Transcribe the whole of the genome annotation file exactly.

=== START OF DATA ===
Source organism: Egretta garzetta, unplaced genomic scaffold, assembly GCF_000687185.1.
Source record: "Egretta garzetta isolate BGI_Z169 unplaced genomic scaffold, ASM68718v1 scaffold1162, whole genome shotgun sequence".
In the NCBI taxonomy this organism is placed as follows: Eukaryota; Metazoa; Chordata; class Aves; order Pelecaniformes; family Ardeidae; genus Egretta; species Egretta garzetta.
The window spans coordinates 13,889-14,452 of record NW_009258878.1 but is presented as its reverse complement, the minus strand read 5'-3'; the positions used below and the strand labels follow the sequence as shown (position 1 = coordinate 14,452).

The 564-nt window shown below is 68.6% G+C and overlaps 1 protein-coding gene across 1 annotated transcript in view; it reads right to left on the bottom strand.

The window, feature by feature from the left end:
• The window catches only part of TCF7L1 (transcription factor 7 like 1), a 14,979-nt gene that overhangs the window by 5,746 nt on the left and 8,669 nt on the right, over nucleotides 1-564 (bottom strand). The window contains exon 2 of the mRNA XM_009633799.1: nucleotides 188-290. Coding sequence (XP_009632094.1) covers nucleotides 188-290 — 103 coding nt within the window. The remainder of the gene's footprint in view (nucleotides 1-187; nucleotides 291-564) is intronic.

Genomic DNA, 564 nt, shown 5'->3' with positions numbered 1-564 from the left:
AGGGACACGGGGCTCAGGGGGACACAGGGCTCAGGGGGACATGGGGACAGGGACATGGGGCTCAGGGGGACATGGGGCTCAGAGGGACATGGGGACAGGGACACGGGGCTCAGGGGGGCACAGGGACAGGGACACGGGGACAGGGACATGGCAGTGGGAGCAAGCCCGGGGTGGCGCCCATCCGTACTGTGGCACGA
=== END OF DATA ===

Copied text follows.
Source organism: Egretta garzetta, unplaced genomic scaffold, assembly GCF_000687185.1.
Source record: "Egretta garzetta isolate BGI_Z169 unplaced genomic scaffold, ASM68718v1 scaffold1162, whole genome shotgun sequence".
In the NCBI taxonomy this organism is placed as follows: Eukaryota; Metazoa; Chordata; class Aves; order Pelecaniformes; family Ardeidae; genus Egretta; species Egretta garzetta.
The window spans coordinates 13,889-14,452 of record NW_009258878.1 but is presented as its reverse complement, the minus strand read 5'-3'; the positions used below and the strand labels follow the sequence as shown (position 1 = coordinate 14,452).

The 564-nt window shown below is 68.6% G+C and overlaps 1 protein-coding gene across 1 annotated transcript in view; it reads right to left on the bottom strand.

The window, feature by feature from the left end:
• The window catches only part of TCF7L1 (transcription factor 7 like 1), a 14,979-nt gene that overhangs the window by 5,746 nt on the left and 8,669 nt on the right, over nucleotides 1-564 (bottom strand). The window contains exon 2 of the mRNA XM_009633799.1: nucleotides 188-290. Coding sequence (XP_009632094.1) covers nucleotides 188-290 — 103 coding nt within the window. The remainder of the gene's footprint in view (nucleotides 1-187; nucleotides 291-564) is intronic.

Genomic DNA, 564 nt, shown 5'->3' with positions numbered 1-564 from the left:
AGGGACACGGGGCTCAGGGGGACACAGGGCTCAGGGGGACATGGGGACAGGGACATGGGGCTCAGGGGGACATGGGGCTCAGAGGGACATGGGGACAGGGACACGGGGCTCAGGGGGGCACAGGGACAGGGACACGGGGACAGGGACATGGCAGTGGGAGCAAGCCCGGGGTGGCGCCCATCCGTACTGTGGCACGA